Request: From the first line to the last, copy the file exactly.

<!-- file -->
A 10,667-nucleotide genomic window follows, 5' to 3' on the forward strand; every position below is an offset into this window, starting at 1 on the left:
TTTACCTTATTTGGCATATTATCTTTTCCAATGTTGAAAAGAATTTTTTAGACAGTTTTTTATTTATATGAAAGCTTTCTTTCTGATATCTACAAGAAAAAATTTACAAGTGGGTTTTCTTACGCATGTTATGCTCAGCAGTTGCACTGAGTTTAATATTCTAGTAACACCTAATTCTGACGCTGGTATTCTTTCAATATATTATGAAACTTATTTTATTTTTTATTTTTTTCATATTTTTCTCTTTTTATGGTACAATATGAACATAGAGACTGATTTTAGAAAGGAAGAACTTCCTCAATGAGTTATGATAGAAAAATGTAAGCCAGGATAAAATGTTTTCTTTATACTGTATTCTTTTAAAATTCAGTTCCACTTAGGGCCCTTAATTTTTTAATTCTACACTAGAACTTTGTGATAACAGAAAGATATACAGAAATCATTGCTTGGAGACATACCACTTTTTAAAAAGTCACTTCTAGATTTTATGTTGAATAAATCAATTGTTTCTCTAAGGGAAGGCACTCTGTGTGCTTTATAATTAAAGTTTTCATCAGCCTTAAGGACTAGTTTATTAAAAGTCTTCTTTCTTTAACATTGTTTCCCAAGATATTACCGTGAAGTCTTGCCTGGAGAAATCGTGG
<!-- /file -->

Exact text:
A 10,667-nucleotide genomic window follows, 5' to 3' on the forward strand; every position below is an offset into this window, starting at 1 on the left:
TTTACCTTATTTGGCATATTATCTTTTCCAATGTTGAAAAGAATTTTTTAGACAGTTTTTTATTTATATGAAAGCTTTCTTTCTGATATCTACAAGAAAAAATTTACAAGTGGGTTTTCTTACGCATGTTATGCTCAGCAGTTGCACTGAGTTTAATATTCTAGTAACACCTAATTCTGACGCTGGTATTCTTTCAATATATTATGAAACTTATTTTATTTTTTATTTTTTTCATATTTTTCTCTTTTTATGGTACAATATGAACATAGAGACTGATTTTAGAAAGGAAGAACTTCCTCAATGAGTTATGATAGAAAAATGTAAGCCAGGATAAAATGTTTTCTTTATACTGTATTCTTTTAAAATTCAGTTCCACTTAGGGCCCTTAATTTTTTAATTCTACACTAGAACTTTGTGATAACAGAAAGATATACAGAAATCATTGCTTGGAGACATACCACTTTTTAAAAAGTCACTTCTAGATTTTATGTTGAATAAATCAATTGTTTCTCTAAGGGAAGGCACTCTGTGTGCTTTATAATTAAAGTTTTCATCAGCCTTAAGGACTAGTTTATTAAAAGTCTTCTTTCTTTAACATTGTTTCCCAAGATATTACCGTGAAGTCTTGCCTGGAGAAATCGTGG